So it’s that time of year again; Oscar Season. With September comes a trio of film festivals that mark the starting pistol for another year of awards prognosticating. Starting with the Venice film festival and continuing on with Telluride and Toronto, hopeful awards contenders debut their films here to much success every year. Of the last nine best picture winners, eight debuted or played at the Toronto film festival. Since it’s just ended, it’s a perfect time to start looking at this year’s stock.
Last year I went 18 for 24. Respectable, but not impressive. I look to improve upon that track record this year.
1. La La Land
At the end of the first three major festivals of the season, one movie stands far and away above all the others. That movie is Damien Chazelle’s La La Land, a modern musical starring Emma Stone and Ryan Gosling in their third onscreen pairing. Debuting at Venice and playing to increasing praise in Telluride and Toronto, La La Land capped off its run by winning Best Actress for Stone at Venice and the Audience Award at Toronto. That Audience Award is the best precursor a film can win at this point in the race. Of the last ten winners, seven have been nominated for Best Picture and three have gone on to win it (Slumdog Millionaire, The King’s Speech, and 12 Years a Slave). La La Land is in great company and is in the best possible position it could be. The question is, does it have the steam to last all season or will one of the following surge past it?
This, like The Revenant last year, is the big mystery of the season currently. There’s no trailer. The late December release date was just announced. All we really know is the plot and that it’s being directed by Martin Scorsese. If there’s one movie that can come out of nowhere and knock La La Land out of the top spot, it’s this passion project from one of the greatest filmmakers to ever live. It’s based on the book Silence by Shusaku Endo about a 17th century Portuguese priest in Japan. It stars Andrew Garfield, Liam Neeson, and Adam Driver. It will likely be magnificent.
Based on an acclaimed August Wilson play that recently won Tony’s for both of its leads, Denzel Washington and Viola Davis, Fences is one of the biggest contenders of the year. Also directed by Denzel, he and Viola could easily repeat their wins at the Oscars. Denzel is directing the film as well so if he knocked this one out of the park the way the trailer suggests, he could easily pull an Affleck and win big with his third directorial effort.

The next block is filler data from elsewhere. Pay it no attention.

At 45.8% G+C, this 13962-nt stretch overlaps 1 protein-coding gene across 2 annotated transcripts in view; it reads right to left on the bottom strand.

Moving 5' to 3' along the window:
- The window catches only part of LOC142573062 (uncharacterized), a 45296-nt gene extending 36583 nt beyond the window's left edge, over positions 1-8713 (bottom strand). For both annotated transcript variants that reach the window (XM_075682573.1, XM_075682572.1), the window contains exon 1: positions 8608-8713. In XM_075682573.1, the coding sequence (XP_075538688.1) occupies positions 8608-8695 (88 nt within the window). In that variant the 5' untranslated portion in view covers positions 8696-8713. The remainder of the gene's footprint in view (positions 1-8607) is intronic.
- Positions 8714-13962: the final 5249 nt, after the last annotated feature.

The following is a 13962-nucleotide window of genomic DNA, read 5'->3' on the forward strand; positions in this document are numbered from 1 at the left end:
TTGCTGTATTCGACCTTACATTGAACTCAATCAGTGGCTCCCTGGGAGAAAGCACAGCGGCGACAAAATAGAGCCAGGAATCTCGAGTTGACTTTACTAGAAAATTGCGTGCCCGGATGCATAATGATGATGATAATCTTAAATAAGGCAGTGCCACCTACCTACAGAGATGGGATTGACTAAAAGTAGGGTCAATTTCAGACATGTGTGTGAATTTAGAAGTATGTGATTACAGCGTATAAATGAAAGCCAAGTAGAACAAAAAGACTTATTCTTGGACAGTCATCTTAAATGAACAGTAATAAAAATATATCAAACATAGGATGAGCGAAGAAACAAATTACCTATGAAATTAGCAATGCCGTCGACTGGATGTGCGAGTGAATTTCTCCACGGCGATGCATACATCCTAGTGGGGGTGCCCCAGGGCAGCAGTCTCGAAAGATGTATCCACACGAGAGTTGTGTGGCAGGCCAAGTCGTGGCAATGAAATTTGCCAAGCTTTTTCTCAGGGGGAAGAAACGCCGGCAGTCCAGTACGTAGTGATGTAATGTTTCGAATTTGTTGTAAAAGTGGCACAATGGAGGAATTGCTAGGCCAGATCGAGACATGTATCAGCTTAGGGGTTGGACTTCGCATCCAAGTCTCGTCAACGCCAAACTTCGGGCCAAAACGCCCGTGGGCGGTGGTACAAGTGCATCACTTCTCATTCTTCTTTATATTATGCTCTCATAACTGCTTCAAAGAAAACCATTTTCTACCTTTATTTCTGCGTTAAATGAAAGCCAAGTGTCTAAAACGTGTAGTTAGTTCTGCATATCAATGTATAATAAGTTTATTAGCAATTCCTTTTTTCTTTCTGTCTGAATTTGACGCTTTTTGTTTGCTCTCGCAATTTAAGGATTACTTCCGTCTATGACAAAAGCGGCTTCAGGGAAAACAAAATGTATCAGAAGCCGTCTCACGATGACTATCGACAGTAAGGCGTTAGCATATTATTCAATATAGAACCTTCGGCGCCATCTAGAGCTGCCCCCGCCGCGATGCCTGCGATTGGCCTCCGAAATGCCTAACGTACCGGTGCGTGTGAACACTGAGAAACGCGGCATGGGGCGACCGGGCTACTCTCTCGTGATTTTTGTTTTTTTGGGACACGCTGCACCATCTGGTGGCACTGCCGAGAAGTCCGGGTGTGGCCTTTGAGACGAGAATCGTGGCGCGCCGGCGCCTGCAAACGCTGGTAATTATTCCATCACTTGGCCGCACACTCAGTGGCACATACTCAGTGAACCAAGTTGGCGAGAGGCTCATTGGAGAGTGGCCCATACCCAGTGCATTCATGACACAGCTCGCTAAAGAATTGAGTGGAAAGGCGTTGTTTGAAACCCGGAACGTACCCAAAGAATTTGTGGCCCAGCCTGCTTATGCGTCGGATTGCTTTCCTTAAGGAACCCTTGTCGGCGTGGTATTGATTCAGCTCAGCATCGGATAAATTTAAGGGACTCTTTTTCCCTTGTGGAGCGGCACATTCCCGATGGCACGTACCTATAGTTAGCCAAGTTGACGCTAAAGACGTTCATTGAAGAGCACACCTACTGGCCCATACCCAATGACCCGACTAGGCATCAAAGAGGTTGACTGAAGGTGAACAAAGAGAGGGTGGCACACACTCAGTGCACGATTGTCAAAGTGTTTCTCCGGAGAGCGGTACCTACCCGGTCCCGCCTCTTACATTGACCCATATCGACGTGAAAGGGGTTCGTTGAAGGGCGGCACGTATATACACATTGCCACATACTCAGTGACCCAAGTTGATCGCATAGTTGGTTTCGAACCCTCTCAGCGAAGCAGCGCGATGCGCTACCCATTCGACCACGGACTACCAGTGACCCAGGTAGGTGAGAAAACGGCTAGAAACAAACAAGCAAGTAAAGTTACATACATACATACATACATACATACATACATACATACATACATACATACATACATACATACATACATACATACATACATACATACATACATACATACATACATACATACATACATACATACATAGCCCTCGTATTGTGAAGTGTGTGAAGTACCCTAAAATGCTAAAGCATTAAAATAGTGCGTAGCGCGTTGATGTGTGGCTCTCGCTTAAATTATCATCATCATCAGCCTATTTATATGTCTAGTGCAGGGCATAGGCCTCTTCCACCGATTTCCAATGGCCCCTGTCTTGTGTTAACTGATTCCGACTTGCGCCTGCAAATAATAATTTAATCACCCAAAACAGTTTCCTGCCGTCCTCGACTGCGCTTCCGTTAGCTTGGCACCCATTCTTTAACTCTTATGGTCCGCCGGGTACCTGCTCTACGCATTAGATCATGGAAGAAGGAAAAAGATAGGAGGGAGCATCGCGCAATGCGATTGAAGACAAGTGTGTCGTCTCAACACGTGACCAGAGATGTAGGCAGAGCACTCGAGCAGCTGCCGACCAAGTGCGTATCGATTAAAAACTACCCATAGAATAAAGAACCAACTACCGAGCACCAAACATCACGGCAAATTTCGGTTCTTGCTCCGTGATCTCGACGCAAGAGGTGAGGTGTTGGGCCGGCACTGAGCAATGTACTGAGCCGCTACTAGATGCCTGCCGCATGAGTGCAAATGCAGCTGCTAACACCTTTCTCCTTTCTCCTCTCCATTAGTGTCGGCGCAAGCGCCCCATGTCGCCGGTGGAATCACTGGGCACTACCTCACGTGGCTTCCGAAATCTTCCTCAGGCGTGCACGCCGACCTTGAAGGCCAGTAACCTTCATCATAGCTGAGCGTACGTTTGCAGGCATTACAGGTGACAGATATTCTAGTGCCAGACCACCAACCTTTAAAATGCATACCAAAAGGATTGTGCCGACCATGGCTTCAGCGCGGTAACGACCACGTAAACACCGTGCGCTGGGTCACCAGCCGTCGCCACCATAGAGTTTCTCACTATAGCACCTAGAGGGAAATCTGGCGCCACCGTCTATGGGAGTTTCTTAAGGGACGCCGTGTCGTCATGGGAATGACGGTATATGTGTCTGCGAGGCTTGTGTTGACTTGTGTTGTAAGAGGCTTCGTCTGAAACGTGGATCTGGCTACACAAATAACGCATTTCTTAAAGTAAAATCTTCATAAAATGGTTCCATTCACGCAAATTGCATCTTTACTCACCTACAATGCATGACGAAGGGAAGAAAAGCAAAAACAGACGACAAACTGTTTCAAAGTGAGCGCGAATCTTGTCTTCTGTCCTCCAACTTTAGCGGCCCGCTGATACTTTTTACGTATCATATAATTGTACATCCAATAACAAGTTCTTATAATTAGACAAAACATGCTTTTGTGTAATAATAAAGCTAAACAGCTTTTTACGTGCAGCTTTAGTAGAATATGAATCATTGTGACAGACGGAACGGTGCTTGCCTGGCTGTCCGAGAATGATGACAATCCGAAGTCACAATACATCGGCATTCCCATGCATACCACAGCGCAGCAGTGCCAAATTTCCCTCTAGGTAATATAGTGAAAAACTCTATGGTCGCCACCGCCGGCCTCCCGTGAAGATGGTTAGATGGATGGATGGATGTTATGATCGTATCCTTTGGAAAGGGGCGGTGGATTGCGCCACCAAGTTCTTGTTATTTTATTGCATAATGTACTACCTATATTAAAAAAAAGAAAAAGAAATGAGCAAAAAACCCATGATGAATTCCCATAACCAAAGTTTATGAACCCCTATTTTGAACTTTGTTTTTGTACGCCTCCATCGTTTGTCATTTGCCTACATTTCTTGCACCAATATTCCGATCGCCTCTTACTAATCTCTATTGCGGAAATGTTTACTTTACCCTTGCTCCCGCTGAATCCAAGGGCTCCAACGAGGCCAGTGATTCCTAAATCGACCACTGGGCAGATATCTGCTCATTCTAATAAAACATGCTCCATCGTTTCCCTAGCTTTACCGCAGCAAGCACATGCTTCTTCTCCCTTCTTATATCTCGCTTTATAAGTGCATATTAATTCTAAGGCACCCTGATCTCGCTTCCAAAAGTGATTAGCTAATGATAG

4. Manchester By the Sea
This critical darling debuted way back in January at the Sundance film festival but played at the fall festivals strengthening its already formidable buzz. This film comes from Kenneth Longeran who directed his first film, You Can Count on Me, to two oscar nominations. His latest, a drama about a man who steps in to raise his nephew after his brother unexpectedly dies, is getting raves from all who see it. It’s looking like a strong contender in many categories: Best Picture, Director, Actor for Casey Affleck (the other one), and Supporting Actress for Michelle Williams.
The latest film by Jeff Nichols also debuted earlier this year where it earned raves at the Cannes film festival in May. Like Manchester by the Sea, it solidified its spot in the race playing to a rapturous reception at recent festivals. The true story about the overcoming power of love features knockout performances by the two leads, Joel Egerton and Ruth Negga. It’s expected to be a major player for its actors as well as securing itself as a frontrunner in this race.
6. The Birth of a Nation
No film has experienced the almost rollercoaster-esque rise and fall of the awards season more than The Birth of a Nation. It debuted at Sundance to near ear-shattering praise and was swiftly picked up by Fox Searchlight (the company behind 12 Years a Slave and Birdman) for a record $17 million price tag. Then, a couple weeks ago, an old news story about the writer/director/lead actor Nate Parker’s involvement in a rape case resurfaced. The case was nearly two decades ago and Parker was acquitted, but it immediately halted Birth‘s momentum, potentially stifling it completely. Then, in spite of all this, Parker and his team brought The Birth of a Nation to Toronto where it was passionately received. Many people are still very critical of Parker himself but as of right now, Birth is one of the most lauded films seen so far this year and should find itself among the nominees.
Like Room last year, this tiny film is capitalizing on its terrific reception at the festivals to launch itself into the race in a big way. Written and directed by Barry Jenkins, adapting from Terell McCraney’s unproduced play, In Moonlight Black Boys Look Blue. It’s getting major buzz in the acting categories as well as for writer/director, Jenkins.